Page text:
Headsets that resemble 1990’s VR, eeek! Obvious, I know, but this is still a rather engaging example of AR, even if it does involve rather archaic head-mounting. However, it does demonstrate a rather lovely resolution and speed, two requirements that some might say are essential for the viability of the this interfaces uptake. I wonder if my 2nd Years mixed reality networked laser-quest adventure will be inspired by this guys. Should be fun.
Information regarding the clip is from its vimeo version. All courtesy of Adam Jones’s research.
‘Illustrated with technical pen,frame by frame. I admit it might not be the best, or the quality isn’t perfect, just a shot at animating the old flip book whatever-you-call-it way. The audio I used is Dr Dre Rap beat, not sure who’s the artiste. Post production credits goes to Noel Lee for his patience in piecing the sequence up together!’ (http://vimeo.com/8332956)
Clip from the 1967 film 1999 A.D. in which we see the family of the future shopping, paying bills and using electronic mail from home.
Some interesting interactive products are being produced at displax, check out the ‘skin’ and ‘window’ products. @ http://www.displax.com/index.php#/en/products/moovit.html
or check this video http://www.youtube.com/watch?v=RqKWUQSR_P4 product review, where the presenters run through the skin / window product.
Read wired article:
Turning your monitor into a touchscreen could some day be as simple as peel … and stick.
Displax, a Portugal-based company, promises to turn any surface — flat or curved — into a touch-sensitive display. The company has created a thinner-than-paper polymer film that can be stuck on glass, plastic or wood to turn it into an interactive input device.
“It is extremely powerful, precise and versatile,” says Miguel Fonseca, chief business officer at Displax. “You can use our film with on top of anything including E Ink, OLED and LCD displays.”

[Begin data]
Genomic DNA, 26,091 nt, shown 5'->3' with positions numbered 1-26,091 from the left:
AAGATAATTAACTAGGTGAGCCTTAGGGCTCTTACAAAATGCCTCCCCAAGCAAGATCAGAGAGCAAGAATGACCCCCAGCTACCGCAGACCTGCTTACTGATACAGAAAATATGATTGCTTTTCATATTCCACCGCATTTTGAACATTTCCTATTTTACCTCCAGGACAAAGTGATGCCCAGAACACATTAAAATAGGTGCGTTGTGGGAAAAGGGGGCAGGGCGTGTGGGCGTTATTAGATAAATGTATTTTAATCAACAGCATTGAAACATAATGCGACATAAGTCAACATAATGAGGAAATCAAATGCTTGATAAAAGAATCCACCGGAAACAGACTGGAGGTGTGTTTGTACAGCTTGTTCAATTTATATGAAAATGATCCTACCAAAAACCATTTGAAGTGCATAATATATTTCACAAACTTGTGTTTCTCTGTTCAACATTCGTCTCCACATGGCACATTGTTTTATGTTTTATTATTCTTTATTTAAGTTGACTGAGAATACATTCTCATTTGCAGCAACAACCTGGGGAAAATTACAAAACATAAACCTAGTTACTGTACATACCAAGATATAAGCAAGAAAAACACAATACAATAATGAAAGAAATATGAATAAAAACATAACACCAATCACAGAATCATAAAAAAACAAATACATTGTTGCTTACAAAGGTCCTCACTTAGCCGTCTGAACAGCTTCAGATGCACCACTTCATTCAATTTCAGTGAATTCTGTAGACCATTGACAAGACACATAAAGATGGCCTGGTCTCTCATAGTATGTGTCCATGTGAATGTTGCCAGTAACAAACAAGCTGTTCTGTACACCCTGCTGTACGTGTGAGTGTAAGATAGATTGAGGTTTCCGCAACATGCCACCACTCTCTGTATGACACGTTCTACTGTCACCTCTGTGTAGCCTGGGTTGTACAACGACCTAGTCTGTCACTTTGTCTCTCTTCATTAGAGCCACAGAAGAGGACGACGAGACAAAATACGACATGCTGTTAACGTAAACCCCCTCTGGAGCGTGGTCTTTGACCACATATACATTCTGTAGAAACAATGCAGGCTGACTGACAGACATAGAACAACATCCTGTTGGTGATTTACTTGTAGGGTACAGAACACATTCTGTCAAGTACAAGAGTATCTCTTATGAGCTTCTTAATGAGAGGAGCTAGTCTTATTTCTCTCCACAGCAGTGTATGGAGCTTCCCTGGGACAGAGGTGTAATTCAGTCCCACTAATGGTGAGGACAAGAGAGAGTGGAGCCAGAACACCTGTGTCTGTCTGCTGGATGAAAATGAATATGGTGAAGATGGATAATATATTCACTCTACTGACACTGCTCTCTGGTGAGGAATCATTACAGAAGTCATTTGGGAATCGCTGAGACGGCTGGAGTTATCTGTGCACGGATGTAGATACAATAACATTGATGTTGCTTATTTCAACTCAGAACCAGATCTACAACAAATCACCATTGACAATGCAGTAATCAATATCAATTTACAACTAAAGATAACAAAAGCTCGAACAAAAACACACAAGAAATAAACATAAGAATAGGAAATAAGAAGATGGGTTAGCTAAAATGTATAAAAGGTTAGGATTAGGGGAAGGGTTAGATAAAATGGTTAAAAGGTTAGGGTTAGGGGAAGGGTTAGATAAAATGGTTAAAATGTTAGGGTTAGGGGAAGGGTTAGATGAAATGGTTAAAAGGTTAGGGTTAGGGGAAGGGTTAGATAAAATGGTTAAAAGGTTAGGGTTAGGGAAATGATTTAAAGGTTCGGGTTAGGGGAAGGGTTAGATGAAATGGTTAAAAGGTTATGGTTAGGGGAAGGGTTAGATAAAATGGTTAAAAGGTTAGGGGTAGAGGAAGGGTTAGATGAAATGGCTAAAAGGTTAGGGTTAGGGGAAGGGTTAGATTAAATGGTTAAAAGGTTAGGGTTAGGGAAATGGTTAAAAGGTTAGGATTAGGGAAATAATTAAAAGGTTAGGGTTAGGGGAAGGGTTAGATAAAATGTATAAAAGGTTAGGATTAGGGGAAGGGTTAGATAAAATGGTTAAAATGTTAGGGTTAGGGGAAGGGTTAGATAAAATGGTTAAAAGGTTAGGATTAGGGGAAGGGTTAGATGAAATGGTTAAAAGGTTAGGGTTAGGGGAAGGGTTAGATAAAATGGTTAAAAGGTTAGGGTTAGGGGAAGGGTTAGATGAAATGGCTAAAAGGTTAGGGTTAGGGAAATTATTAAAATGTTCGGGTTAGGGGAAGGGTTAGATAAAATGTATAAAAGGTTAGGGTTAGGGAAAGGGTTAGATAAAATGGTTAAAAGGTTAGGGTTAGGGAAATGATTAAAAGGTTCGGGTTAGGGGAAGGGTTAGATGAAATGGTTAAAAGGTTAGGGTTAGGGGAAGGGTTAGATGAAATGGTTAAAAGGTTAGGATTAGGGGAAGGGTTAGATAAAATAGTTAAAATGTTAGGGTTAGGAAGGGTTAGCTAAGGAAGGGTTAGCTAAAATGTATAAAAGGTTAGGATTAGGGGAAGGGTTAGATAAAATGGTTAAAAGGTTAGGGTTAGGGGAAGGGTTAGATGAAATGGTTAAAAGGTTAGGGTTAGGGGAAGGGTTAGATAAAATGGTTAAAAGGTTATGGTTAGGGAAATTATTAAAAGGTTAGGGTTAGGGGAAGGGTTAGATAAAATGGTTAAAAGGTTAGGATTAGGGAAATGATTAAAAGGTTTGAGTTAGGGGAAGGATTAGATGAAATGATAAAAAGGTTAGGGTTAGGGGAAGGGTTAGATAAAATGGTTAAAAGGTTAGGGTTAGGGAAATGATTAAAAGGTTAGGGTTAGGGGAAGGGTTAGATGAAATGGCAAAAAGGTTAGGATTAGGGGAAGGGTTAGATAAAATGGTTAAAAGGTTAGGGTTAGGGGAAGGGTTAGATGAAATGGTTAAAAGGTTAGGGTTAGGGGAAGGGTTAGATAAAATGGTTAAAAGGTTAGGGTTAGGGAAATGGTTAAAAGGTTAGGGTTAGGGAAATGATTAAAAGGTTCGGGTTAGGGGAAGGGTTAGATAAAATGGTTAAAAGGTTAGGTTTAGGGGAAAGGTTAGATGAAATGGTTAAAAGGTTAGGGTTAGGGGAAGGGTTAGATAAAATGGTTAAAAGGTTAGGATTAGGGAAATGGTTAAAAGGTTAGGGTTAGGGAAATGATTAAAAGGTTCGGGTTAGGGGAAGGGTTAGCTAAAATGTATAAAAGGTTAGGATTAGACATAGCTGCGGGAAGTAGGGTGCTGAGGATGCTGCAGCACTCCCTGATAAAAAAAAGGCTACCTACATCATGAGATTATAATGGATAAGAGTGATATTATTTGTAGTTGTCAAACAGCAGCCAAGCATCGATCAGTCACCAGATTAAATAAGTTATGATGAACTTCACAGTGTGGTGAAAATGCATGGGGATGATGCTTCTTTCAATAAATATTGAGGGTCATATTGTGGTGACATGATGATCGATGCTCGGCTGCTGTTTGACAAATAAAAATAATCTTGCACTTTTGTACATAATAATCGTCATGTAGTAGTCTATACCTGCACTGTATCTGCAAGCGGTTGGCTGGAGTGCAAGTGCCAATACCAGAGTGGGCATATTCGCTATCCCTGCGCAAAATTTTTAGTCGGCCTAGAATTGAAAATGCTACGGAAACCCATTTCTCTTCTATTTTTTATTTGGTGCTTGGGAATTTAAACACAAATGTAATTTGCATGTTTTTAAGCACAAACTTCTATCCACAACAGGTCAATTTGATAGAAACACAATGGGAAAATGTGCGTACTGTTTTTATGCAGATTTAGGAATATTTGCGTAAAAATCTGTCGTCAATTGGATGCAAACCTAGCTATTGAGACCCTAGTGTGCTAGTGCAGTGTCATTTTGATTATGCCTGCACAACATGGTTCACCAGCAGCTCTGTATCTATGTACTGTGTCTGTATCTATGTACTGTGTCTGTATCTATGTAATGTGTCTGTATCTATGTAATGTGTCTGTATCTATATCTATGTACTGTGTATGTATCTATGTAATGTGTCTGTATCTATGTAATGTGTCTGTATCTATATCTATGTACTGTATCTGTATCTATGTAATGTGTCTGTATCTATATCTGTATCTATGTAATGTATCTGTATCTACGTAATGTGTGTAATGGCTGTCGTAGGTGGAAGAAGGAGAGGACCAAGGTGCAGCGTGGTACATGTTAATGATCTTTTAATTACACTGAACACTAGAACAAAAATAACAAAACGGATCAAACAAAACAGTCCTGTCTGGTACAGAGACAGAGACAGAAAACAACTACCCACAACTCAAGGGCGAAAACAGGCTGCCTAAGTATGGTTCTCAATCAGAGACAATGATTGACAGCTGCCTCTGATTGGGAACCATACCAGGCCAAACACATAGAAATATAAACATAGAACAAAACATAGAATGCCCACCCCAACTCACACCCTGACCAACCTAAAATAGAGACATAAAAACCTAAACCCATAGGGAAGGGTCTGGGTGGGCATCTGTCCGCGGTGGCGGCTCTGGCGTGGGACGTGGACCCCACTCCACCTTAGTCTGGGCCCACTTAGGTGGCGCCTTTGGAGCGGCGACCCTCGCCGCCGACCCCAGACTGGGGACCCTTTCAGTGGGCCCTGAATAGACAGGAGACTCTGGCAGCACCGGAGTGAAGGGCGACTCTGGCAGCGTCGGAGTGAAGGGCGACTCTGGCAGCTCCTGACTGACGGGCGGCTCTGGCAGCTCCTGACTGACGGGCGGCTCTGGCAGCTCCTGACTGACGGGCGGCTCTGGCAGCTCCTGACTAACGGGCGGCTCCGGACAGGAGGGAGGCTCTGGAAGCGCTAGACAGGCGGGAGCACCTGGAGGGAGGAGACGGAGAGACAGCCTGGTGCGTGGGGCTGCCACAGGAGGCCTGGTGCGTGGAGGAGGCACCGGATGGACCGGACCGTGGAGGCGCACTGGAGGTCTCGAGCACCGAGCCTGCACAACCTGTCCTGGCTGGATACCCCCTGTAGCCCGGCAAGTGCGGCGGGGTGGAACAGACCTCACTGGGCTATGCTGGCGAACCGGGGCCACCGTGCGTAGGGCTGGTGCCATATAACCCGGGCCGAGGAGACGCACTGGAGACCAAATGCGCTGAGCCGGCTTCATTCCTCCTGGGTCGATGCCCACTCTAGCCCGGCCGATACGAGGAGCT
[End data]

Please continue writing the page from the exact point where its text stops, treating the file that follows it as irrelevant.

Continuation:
Human-computer interaction that goes beyond keyboards and mouse has become a hot new area of emerging technology. Since Apple popularized the swipe and pinch gestures with the iPhone, touch has become a new frontier in the way we interact with our devices.
In the past, students have shown a touchscreen where pop-up buttons and keypads can dynamically appear and disappear. That allows the user to experience the physical feel of buttons on a touchscreen. In 2008, Microsoft offered Surface, a multitouch product that allows users to manipulate information using gesture recognition.
Displax’s films range from 3 inches to 120 inches diagonally.
Rethink scholarship : Langara College
SixthSense, a wearable device that enables new interactions between the real world and the world of data.
At TEDIndia, Pranav Mistry demos several tools that help the physical world interact with the world of data — including a deep look at his SixthSense device and a new, paradigm-shifting paper “laptop.” In an onstage Q&A, Mistry says he’ll open-source the software behind SixthSense, to open its possibilities to all.
Pranav Mistry is a PhD student in the Fluid Interfaces Group at MIT’s Media Lab. Before his studies at MIT, he worked with Microsoft as a UX researcher; he’s a graduate of IIT. Mistry is passionate about integrating the digital informational experience with our real-world interactions.
Some previous projects from Mistry’s work at MIT includes intelligent sticky notes, Quickies, that can be searched and can send reminders; a pen that draws in 3D; and TaPuMa, a tangible public map that can act as Google of physical world. His research interests also include Gestural and Tangible Interaction, Ubiquitous Computing, AI, Machine Vision, Collective Intelligence and Robotics.
Projected light and thermal-imaging technology are used to create jaw-dropping interactive playing arenas in which the physical movements of players determine the outcome of the games. Develop your game-playing skills as you progress through a number of levels to help your area to victory or to simply have fun.
Games repeat in ten minute cycles. Great Street Games is open to everyone and does not exclude those with limited mobility.
Bare is a conductive ink that is applied directly onto the skin allowing the creation of custom electronic circuitry. This innovative material allows users to interact with electronics through gesture, movement, and touch. Bare can be applied with a brush, stamp or spray and is non-toxic and temporary. Application areas include dance, music, computer interfaces, communication and medical devices. Bare is an intuitive and non-invasive technology which will allow users to bridge the gap between electronics and the body. (www.bareconductive.com, 24/09/09)